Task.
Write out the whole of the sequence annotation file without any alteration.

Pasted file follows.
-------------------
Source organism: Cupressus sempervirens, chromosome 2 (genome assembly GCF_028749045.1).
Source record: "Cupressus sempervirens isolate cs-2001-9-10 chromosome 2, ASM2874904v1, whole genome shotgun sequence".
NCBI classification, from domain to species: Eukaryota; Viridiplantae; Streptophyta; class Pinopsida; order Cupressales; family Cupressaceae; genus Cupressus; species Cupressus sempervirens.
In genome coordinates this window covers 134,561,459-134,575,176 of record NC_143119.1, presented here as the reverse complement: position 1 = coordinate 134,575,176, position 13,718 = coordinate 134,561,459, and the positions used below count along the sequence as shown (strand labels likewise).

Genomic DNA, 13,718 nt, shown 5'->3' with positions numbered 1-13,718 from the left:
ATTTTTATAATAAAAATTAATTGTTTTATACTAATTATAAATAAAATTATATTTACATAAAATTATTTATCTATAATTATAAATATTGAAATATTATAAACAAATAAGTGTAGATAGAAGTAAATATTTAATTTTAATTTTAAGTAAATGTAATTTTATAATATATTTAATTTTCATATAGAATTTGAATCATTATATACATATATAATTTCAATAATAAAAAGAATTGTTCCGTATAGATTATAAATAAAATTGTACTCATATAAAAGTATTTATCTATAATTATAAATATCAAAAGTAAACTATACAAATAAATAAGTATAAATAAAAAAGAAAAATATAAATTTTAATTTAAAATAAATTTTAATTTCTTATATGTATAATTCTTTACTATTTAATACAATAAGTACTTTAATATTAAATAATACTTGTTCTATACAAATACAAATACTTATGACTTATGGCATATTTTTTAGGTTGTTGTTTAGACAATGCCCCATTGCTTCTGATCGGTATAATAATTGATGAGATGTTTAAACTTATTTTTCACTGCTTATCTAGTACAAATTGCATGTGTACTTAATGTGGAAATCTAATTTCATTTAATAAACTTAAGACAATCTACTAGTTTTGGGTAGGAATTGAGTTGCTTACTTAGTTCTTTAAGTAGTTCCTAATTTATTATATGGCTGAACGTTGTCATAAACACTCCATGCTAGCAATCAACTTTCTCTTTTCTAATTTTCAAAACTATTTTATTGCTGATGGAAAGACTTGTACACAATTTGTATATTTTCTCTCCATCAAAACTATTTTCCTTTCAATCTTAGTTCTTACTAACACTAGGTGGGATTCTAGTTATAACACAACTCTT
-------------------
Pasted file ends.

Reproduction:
Source organism: Cupressus sempervirens, chromosome 2 (genome assembly GCF_028749045.1).
Source record: "Cupressus sempervirens isolate cs-2001-9-10 chromosome 2, ASM2874904v1, whole genome shotgun sequence".
NCBI classification, from domain to species: Eukaryota; Viridiplantae; Streptophyta; class Pinopsida; order Cupressales; family Cupressaceae; genus Cupressus; species Cupressus sempervirens.
In genome coordinates this window covers 134,561,459-134,575,176 of record NC_143119.1, presented here as the reverse complement: position 1 = coordinate 134,575,176, position 13,718 = coordinate 134,561,459, and the positions used below count along the sequence as shown (strand labels likewise).

Genomic DNA, 13,718 nt, shown 5'->3' with positions numbered 1-13,718 from the left:
ATTTTTATAATAAAAATTAATTGTTTTATACTAATTATAAATAAAATTATATTTACATAAAATTATTTATCTATAATTATAAATATTGAAATATTATAAACAAATAAGTGTAGATAGAAGTAAATATTTAATTTTAATTTTAAGTAAATGTAATTTTATAATATATTTAATTTTCATATAGAATTTGAATCATTATATACATATATAATTTCAATAATAAAAAGAATTGTTCCGTATAGATTATAAATAAAATTGTACTCATATAAAAGTATTTATCTATAATTATAAATATCAAAAGTAAACTATACAAATAAATAAGTATAAATAAAAAAGAAAAATATAAATTTTAATTTAAAATAAATTTTAATTTCTTATATGTATAATTCTTTACTATTTAATACAATAAGTACTTTAATATTAAATAATACTTGTTCTATACAAATACAAATACTTATGACTTATGGCATATTTTTTAGGTTGTTGTTTAGACAATGCCCCATTGCTTCTGATCGGTATAATAATTGATGAGATGTTTAAACTTATTTTTCACTGCTTATCTAGTACAAATTGCATGTGTACTTAATGTGGAAATCTAATTTCATTTAATAAACTTAAGACAATCTACTAGTTTTGGGTAGGAATTGAGTTGCTTACTTAGTTCTTTAAGTAGTTCCTAATTTATTATATGGCTGAACGTTGTCATAAACACTCCATGCTAGCAATCAACTTTCTCTTTTCTAATTTTCAAAACTATTTTATTGCTGATGGAAAGACTTGTACACAATTTGTATATTTTCTCTCCATCAAAACTATTTTCCTTTCAATCTTAGTTCTTACTAACACTAGGTGGGATTCTAGTTATAACACAACTCTT